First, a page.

Cultural Expertise on Southeast Asia and Asylum Expert Witnessing
Lecture | October 24 | 4-5:30 p.m. | 3335 Dwinelle Hall
ChorSwang Ngin, Professor of Anthropology, CSU Los Angeles
What is "cultural expertise"? And what is Southeast Asian Studies useful for? This talk will review these questions illustrated with asylum cases from Indonesia, Myanmar, and Malaysia, to advocate for the teaching and learning of Southeast Asian Studies within the framework of Cultural Expertise in Litigation a current project Prof. Ngin is involved in at Oxford University.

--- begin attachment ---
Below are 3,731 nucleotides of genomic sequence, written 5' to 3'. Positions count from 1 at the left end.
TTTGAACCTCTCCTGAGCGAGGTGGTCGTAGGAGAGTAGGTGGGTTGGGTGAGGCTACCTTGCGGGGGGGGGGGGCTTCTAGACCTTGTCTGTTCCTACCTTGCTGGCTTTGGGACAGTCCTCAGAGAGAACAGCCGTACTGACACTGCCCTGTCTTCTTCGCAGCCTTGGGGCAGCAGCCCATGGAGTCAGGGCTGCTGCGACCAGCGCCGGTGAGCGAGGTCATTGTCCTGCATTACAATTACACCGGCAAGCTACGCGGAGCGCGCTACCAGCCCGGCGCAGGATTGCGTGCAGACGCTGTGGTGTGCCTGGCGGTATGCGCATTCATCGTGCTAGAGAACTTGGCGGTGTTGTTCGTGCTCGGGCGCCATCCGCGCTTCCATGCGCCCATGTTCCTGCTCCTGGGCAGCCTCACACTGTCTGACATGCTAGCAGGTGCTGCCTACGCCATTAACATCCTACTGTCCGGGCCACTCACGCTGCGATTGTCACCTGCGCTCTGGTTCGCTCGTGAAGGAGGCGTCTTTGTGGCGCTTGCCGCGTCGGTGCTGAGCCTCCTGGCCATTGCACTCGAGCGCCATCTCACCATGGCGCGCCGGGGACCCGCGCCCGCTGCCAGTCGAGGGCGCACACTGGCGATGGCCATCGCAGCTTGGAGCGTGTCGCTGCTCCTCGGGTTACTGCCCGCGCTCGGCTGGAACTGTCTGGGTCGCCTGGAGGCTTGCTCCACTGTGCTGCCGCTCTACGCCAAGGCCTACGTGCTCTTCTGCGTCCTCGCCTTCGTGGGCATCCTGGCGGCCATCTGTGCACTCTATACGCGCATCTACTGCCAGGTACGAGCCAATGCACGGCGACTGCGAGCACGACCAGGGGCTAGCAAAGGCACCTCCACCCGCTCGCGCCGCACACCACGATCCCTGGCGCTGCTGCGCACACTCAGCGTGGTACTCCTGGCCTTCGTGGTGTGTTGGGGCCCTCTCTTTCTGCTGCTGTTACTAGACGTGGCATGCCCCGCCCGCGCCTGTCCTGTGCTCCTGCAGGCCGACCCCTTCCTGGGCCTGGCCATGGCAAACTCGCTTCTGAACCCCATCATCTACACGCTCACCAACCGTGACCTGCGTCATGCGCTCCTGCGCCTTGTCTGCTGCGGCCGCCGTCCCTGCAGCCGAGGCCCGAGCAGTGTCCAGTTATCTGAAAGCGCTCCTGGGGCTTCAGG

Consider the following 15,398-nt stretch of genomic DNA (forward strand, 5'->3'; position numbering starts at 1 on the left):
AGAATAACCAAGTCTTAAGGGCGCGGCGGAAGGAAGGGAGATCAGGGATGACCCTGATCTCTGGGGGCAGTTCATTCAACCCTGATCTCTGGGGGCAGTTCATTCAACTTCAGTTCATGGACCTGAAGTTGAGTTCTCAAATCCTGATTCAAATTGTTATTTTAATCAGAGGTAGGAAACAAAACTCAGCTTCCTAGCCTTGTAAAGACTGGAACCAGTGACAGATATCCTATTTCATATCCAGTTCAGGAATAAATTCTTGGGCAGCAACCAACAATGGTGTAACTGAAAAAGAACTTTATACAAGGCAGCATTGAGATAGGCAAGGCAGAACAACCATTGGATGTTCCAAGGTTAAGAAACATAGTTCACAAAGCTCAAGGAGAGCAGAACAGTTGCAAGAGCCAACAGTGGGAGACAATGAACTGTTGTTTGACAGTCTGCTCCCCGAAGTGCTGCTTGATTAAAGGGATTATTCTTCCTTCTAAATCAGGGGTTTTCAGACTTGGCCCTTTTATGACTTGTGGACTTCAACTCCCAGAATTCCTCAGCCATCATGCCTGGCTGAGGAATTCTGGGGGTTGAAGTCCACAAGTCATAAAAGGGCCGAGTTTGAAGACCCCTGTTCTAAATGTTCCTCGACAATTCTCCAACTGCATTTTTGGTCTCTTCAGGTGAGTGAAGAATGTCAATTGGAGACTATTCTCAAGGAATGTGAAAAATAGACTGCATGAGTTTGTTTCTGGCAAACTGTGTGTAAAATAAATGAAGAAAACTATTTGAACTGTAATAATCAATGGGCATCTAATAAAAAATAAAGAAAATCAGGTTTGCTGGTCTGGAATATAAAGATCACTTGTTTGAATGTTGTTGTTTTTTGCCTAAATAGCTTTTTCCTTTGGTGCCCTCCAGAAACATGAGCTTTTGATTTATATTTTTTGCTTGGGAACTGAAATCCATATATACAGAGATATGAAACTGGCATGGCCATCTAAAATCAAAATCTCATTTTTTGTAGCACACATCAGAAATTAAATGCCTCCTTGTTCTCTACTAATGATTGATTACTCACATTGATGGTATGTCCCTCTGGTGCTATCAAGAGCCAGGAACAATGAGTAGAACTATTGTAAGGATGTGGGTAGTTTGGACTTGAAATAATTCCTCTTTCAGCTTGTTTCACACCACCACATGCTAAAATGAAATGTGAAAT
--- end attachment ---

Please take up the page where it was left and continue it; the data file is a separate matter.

ChorSwang Ngin (Ph.D., UC Davis) has done extensive ethnographic and consulting work in China, Malaysia, Indonesia and Southern California and for the past 18 years has served as an anthropological expert witness for asylum seekers from Asia. Her research focuses on explicating the connections among the topics of race, ethnicity and culture, as exemplified by the communities in Asia and among the Asian immigrants in Southern California. Her most recent publication is Identities on Trial in the United States: Asylum Seekers from Asia (Rowman & Littlefield, 2018), which received the American Anthropological Associations GAD New Directions Award in 2019. She is the founder of the B.A. degree program in Asian and Asian American Studies (AAAS) at CSU Los Angeles, and is also a playwright whose co-authored play, The Houseguest from Xinjiang, enjoyed several staged readings and a production in 2017. She has just completed a term as Academic Visiting Scholar at the Centre for Socio-Legal Studies at Oxford University.